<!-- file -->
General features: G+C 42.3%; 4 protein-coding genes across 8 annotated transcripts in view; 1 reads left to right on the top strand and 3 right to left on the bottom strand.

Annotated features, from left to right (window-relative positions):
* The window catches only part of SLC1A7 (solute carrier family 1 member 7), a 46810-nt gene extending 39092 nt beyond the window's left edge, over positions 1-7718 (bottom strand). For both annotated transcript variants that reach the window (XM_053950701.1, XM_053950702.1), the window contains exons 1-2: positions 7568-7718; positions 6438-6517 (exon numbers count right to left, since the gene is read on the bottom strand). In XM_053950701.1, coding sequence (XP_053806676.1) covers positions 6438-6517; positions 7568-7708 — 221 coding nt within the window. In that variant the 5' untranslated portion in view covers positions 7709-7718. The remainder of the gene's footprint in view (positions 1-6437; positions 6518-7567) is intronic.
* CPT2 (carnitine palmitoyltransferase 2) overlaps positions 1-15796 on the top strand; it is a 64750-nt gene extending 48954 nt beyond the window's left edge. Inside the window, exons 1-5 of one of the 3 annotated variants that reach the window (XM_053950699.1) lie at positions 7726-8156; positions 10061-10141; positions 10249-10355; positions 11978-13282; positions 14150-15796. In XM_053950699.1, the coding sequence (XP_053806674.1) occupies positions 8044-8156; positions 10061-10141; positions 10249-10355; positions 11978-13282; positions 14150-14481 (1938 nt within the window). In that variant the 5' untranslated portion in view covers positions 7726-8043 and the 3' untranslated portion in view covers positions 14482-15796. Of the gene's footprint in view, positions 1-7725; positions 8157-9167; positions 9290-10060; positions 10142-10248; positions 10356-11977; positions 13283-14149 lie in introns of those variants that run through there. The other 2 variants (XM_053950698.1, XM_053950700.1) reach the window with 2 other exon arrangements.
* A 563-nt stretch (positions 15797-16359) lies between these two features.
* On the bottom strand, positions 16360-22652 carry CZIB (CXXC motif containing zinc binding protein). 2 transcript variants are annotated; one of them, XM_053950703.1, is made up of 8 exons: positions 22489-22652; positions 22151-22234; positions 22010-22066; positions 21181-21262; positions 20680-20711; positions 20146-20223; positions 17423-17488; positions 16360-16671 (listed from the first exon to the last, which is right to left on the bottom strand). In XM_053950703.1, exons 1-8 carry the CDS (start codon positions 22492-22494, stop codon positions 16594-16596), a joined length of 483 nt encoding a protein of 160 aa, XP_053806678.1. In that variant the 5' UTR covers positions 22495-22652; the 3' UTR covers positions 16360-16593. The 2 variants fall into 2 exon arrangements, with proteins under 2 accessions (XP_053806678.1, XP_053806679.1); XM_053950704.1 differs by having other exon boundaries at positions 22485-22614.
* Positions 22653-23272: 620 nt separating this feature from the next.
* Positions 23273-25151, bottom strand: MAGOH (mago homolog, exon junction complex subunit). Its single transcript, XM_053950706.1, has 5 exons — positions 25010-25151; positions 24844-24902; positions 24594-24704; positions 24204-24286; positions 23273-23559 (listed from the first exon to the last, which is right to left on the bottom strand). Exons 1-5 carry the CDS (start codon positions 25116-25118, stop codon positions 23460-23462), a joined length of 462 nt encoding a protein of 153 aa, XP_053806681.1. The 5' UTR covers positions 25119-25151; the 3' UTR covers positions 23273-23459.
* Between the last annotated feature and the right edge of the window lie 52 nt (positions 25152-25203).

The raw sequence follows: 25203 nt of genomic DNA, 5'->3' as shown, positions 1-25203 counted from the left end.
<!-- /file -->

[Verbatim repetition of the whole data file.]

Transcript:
General features: G+C 42.3%; 4 protein-coding genes across 8 annotated transcripts in view; 1 reads left to right on the top strand and 3 right to left on the bottom strand.

Annotated features, from left to right (window-relative positions):
* The window catches only part of SLC1A7 (solute carrier family 1 member 7), a 46810-nt gene extending 39092 nt beyond the window's left edge, over positions 1-7718 (bottom strand). For both annotated transcript variants that reach the window (XM_053950701.1, XM_053950702.1), the window contains exons 1-2: positions 7568-7718; positions 6438-6517 (exon numbers count right to left, since the gene is read on the bottom strand). In XM_053950701.1, coding sequence (XP_053806676.1) covers positions 6438-6517; positions 7568-7708 — 221 coding nt within the window. In that variant the 5' untranslated portion in view covers positions 7709-7718. The remainder of the gene's footprint in view (positions 1-6437; positions 6518-7567) is intronic.
* CPT2 (carnitine palmitoyltransferase 2) overlaps positions 1-15796 on the top strand; it is a 64750-nt gene extending 48954 nt beyond the window's left edge. Inside the window, exons 1-5 of one of the 3 annotated variants that reach the window (XM_053950699.1) lie at positions 7726-8156; positions 10061-10141; positions 10249-10355; positions 11978-13282; positions 14150-15796. In XM_053950699.1, the coding sequence (XP_053806674.1) occupies positions 8044-8156; positions 10061-10141; positions 10249-10355; positions 11978-13282; positions 14150-14481 (1938 nt within the window). In that variant the 5' untranslated portion in view covers positions 7726-8043 and the 3' untranslated portion in view covers positions 14482-15796. Of the gene's footprint in view, positions 1-7725; positions 8157-9167; positions 9290-10060; positions 10142-10248; positions 10356-11977; positions 13283-14149 lie in introns of those variants that run through there. The other 2 variants (XM_053950698.1, XM_053950700.1) reach the window with 2 other exon arrangements.
* A 563-nt stretch (positions 15797-16359) lies between these two features.
* On the bottom strand, positions 16360-22652 carry CZIB (CXXC motif containing zinc binding protein). 2 transcript variants are annotated; one of them, XM_053950703.1, is made up of 8 exons: positions 22489-22652; positions 22151-22234; positions 22010-22066; positions 21181-21262; positions 20680-20711; positions 20146-20223; positions 17423-17488; positions 16360-16671 (listed from the first exon to the last, which is right to left on the bottom strand). In XM_053950703.1, exons 1-8 carry the CDS (start codon positions 22492-22494, stop codon positions 16594-16596), a joined length of 483 nt encoding a protein of 160 aa, XP_053806678.1. In that variant the 5' UTR covers positions 22495-22652; the 3' UTR covers positions 16360-16593. The 2 variants fall into 2 exon arrangements, with proteins under 2 accessions (XP_053806678.1, XP_053806679.1); XM_053950704.1 differs by having other exon boundaries at positions 22485-22614.
* Positions 22653-23272: 620 nt separating this feature from the next.
* Positions 23273-25151, bottom strand: MAGOH (mago homolog, exon junction complex subunit). Its single transcript, XM_053950706.1, has 5 exons — positions 25010-25151; positions 24844-24902; positions 24594-24704; positions 24204-24286; positions 23273-23559 (listed from the first exon to the last, which is right to left on the bottom strand). Exons 1-5 carry the CDS (start codon positions 25116-25118, stop codon positions 23460-23462), a joined length of 462 nt encoding a protein of 153 aa, XP_053806681.1. The 5' UTR covers positions 25119-25151; the 3' UTR covers positions 23273-23459.
* Between the last annotated feature and the right edge of the window lie 52 nt (positions 25152-25203).

The raw sequence follows: 25203 nt of genomic DNA, 5'->3' as shown, positions 1-25203 counted from the left end.